My rating: 4 of 5 stars
Gustave Flaubert, much to his dismay, is often remembered for his famed novel Madame Bovary and as the father of realism.
Once, however, he told his friend Maxime du Camp that he desired to buy every copy of Madame Bovary that existed in order to “throw them all into the fire, and never hear of the book again” (Flaubert, “Critical Excerpts” 478).
Flaubert considered Madame Bovary as an experiment in style and technique, often using free indirect discourse to report actions and events without the aid of an omniscient narrator.
What happened was that his experiment, or rather the story of Emma Bovary, became an overnight sensation after it was temporarily banned upon its publication in 1857.
“Everything we write is an experiment,” writes John Gardner in the essay “Contemporary American Fiction,” and “only if the experiment fails do we call the work experimental. We do not call Proust’s enormous novel experimental, or Joyce’s Ulysses, or Homer’s Iliad and Odyssey, though all these were brand-new forms in their days” (177-178).
Nor do we now call Madame Bovary an experiment, but at the time of its release it was very much a new form of writing, one that might have failed. Nevertheless, it is Flaubert’s le mot juste—the perfect word—and his ability to write characters and scenes in a familiar but surprisingly realistic manner that convey more truths than fictions.
Flaubert scrutinized every word and every action in order to draw the reader into a vivid verisimilitude, adapting a reported approach to writing that removed the omniscient narrator (i.e., the author) from the scene, and in doing so Flaubert creates moments that are clearly expressive and revealing, a form of showing rather than telling.
Charles Baxter, in Burning Down the House, contemplates the difficulty of finding examples in literature that can be poetic and aesthetically pleasing while remaining true to the story’s vision.
CG FEWSTON is an American novelist who is a member of AWP, a member of Americans for the Arts, and a professional member and advocate of the PEN American Center, advocating for the freedom of expression around the world.
CG FEWSTON has travelled across continents and visited such places as Mexico, the island of Guam, Japan, South Korea, Hong Kong, Macau, Viet Nam, Cambodia, Singapore, Thailand, Taipei and Beitou in Taiwan, Bali in Indonesia, and Guilin and Shenzhen and Beijing in China. He also enjoys studying and learning French, Vietnamese, Cantonese and Mandarin.
CG FEWSTON earned an M.Ed. in Higher Education Leadership and Administration (honors), an M.A. in Literature (honors) from Stony Brook University, and an M.F.A. in Creative Writing and Fiction from Southern New Hampshire University, where he had the chance to work with wonderful and talented novelists, such as Richard Adams Carey (author of In the Evil Day, October 2015; and, The Philosopher Fish, 2006) and Jessica Anthony (author of Chopsticks, 2012; and, The Convalescent, 2010) as well as New York Times Best-Selling novelists Matt Bondurant (author of The Night Swimmer, 2012; and, The Wettest County in the World, 2009, made famous in the movie Lawless, 2012) and Wiley Cash (author of A Land More Kind Than Home, 2013; and, This Dark Road to Mercy, 2014).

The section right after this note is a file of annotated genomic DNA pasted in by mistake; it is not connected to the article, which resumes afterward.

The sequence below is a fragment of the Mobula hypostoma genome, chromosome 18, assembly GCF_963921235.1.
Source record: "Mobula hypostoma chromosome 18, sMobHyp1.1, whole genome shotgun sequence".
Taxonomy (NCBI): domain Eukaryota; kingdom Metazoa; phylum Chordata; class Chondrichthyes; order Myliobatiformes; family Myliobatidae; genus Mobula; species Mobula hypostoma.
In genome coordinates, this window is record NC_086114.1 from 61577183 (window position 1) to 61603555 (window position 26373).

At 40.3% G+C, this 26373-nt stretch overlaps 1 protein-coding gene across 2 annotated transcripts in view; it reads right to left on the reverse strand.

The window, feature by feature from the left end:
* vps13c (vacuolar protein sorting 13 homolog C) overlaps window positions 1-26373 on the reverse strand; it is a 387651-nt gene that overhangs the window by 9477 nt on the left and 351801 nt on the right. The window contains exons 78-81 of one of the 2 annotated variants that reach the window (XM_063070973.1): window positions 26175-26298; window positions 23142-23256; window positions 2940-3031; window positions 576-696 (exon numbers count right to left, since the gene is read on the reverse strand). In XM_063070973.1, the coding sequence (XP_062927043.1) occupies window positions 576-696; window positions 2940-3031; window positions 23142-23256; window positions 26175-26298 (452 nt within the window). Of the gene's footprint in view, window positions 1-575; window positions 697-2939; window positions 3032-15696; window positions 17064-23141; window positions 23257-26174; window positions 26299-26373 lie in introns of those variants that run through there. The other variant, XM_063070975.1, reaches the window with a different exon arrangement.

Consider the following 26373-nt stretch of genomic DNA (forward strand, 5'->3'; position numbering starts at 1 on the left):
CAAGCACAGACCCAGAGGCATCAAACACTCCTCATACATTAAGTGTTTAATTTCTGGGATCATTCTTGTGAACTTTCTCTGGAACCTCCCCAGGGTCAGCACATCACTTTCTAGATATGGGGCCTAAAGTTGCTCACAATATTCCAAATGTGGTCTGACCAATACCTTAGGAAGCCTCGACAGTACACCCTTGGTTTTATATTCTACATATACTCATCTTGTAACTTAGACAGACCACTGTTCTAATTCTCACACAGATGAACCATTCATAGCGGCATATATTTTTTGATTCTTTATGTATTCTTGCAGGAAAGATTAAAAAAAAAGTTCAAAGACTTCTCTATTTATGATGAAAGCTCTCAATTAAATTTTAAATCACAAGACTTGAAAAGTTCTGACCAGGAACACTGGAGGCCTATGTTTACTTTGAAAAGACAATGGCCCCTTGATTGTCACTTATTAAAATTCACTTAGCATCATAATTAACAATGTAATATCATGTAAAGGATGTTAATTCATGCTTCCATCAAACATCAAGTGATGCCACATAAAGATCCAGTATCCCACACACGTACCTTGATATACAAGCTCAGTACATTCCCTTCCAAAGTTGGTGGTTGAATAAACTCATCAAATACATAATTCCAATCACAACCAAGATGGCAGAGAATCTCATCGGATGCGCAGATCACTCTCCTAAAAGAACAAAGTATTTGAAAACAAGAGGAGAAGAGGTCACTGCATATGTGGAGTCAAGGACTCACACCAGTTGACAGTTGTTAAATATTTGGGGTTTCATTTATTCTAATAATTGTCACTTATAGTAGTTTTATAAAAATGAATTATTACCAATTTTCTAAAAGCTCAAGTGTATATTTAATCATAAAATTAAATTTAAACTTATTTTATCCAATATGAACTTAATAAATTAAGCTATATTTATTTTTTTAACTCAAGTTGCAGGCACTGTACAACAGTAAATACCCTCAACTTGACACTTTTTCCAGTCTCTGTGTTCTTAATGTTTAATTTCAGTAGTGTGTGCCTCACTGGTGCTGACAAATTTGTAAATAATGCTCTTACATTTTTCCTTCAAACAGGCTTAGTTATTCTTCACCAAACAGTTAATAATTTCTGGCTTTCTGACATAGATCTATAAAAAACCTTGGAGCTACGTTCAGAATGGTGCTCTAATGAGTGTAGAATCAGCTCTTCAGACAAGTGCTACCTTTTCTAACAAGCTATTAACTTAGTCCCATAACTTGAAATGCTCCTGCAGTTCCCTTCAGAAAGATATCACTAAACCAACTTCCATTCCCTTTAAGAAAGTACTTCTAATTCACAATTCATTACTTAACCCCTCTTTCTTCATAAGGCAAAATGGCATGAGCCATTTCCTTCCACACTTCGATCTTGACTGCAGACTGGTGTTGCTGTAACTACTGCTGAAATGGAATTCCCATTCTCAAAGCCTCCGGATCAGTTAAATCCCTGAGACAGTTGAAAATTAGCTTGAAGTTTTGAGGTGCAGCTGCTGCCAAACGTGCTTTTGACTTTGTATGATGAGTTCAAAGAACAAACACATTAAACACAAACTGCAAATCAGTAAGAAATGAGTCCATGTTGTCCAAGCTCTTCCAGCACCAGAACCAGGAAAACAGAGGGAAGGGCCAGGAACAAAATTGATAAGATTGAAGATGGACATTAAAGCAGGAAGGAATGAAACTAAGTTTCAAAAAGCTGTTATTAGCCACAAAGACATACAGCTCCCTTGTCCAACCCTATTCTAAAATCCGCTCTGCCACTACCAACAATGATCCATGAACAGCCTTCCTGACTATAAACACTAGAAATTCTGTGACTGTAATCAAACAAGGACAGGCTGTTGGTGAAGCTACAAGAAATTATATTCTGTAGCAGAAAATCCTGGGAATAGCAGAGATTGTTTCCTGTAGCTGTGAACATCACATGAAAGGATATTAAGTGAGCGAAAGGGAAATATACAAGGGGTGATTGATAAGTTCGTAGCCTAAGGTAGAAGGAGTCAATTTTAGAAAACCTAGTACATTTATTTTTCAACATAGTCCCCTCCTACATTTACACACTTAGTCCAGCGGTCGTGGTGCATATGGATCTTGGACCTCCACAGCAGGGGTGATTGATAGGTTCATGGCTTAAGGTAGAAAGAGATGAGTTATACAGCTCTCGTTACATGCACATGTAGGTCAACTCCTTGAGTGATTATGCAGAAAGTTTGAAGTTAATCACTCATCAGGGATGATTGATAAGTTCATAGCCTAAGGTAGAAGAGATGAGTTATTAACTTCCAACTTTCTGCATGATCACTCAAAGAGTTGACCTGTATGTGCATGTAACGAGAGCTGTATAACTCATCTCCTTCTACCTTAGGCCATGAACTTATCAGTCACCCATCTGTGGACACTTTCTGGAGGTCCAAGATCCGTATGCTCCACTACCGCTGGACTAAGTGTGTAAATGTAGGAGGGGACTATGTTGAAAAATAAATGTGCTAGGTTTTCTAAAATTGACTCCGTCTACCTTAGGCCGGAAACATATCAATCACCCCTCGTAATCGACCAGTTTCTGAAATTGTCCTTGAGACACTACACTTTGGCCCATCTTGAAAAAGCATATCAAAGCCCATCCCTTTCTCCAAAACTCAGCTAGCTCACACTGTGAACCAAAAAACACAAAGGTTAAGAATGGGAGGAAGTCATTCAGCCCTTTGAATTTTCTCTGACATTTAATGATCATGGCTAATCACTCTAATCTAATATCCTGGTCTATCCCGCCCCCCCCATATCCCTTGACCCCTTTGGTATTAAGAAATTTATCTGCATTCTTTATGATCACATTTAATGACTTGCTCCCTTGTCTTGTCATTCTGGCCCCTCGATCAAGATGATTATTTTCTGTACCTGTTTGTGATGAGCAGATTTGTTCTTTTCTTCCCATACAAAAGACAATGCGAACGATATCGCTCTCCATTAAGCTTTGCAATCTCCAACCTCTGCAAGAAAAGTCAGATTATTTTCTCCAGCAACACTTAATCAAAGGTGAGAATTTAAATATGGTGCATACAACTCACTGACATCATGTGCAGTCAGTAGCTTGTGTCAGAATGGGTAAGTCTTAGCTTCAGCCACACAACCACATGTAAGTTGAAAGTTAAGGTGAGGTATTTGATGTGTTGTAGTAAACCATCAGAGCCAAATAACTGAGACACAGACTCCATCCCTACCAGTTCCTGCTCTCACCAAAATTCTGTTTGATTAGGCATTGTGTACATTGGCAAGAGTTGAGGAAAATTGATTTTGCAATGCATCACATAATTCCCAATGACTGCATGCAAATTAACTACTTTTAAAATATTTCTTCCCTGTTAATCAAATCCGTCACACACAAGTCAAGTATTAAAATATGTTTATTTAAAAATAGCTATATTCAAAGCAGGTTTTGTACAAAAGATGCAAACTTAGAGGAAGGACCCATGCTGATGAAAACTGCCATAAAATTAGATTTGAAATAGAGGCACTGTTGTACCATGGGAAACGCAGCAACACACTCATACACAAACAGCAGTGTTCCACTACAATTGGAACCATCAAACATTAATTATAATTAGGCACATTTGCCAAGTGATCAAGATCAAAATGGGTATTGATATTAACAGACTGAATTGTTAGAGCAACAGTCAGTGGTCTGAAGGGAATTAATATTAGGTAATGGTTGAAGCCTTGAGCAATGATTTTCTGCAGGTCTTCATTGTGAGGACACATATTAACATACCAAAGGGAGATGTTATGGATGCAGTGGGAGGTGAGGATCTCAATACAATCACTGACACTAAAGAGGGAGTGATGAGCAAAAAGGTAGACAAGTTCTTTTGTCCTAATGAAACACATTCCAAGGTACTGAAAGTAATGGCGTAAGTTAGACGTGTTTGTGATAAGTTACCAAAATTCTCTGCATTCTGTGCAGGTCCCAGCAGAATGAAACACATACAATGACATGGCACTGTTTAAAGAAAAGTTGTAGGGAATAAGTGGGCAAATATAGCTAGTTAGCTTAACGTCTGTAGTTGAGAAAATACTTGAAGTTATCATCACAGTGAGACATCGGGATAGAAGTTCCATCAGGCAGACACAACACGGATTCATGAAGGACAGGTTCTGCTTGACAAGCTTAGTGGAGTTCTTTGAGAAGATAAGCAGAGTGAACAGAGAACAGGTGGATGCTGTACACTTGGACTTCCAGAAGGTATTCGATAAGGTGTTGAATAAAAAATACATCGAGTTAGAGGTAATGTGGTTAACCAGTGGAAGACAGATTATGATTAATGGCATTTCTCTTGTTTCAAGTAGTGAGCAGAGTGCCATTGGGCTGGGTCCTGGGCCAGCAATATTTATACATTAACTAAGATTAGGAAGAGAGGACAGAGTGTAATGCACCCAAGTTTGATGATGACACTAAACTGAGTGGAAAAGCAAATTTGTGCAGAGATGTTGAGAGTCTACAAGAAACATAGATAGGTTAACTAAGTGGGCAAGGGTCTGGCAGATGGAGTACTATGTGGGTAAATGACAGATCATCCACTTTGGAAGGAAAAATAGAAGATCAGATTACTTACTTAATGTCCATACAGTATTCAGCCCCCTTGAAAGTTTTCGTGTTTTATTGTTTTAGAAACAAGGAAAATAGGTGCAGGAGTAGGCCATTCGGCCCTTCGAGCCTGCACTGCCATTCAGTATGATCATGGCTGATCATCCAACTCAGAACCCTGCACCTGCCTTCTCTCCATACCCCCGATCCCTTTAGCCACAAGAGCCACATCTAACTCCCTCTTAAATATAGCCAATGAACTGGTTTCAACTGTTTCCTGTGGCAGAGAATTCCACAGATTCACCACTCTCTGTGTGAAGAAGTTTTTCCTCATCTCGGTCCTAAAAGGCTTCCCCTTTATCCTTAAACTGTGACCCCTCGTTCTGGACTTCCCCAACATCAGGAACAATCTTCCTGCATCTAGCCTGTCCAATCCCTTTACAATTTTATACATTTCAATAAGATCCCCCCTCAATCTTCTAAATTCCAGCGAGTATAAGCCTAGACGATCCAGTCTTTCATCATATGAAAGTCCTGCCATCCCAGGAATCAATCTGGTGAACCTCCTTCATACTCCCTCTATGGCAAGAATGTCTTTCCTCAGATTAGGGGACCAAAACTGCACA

Among many others, CG FEWSTON’S stories, photographs and essays have appeared in Sediments Literary–Arts Journal, Bohemia, Ginosko Literary Journal, GNU Journal (“Hills Like Giant Elephants”), Tendril Literary Magazine, Prachya Review (“The One Who Had It All”), Driftwood Press, The Missing Slate Literary Magazine (“Darwin Mother”), Gravel Literary Journal, Foliate Oak Magazine, The Writer’s Drawer, Moonlit Road, Nature Writing, and Travelmag: The Independent Spirit; and for several years he was a contributor to Vietnam’s national premier English newspaper, Tuoi Tre, “The Youth Newspaper.”
You can read more about CG FEWSTON and his writing at
A TIME TO LOVE IN TEHRAN won GOLD for Literary Classics’ 2015 best book in the category under ”Special Interest” for “Gender Specific – Female Audience”…
Finalist in the 2015 Chatelaine Awards for Romantic Fiction…
Finalist in the 2015 Mystery & Mayhem Novel Writing Contest…
Praise for A TIME TO LOVE IN TEHRAN:
“Fewston delivers an atmospheric and evocative thriller in which an American government secret agent must navigate fluid allegiances and murky principles in 1970s Tehran… A cerebral, fast-paced thriller.”
“A TIME TO LOVE IN TEHRAN is a thrilling adventure which takes place in pre-revolutionary Tehran. Author CG FEWSTON provides a unique glimpse into this important historical city and its rich culture during a pivotal time in its storied past. This book is so much more than a love story. Skillfully paired with a suspenseful tale of espionage, A TIME TO LOVE IN TEHRAN is a riveting study of humanity. Replete with turns & twists and a powerful finish, FEWSTON has intimately woven a tale which creates vivid pictures of the people and places in this extraordinary novel.”
CG FEWSTON‘s new novel,
A TIME TO LOVE IN TEHRAN, was published on April 2, 2015 —
10 years to the day of the publication
of his first novella, A FATHER’S SON (April 2, 2005)
“Thus one skilled at giving rise to the extraordinary
is as boundless as Heaven and Earth,
as inexhaustible as the Yellow River and the ocean.
Ending and beginning again,
like the sun and moon. Dying and then being born,
like the four seasons.”
found in Sources of Chinese Tradition, p 5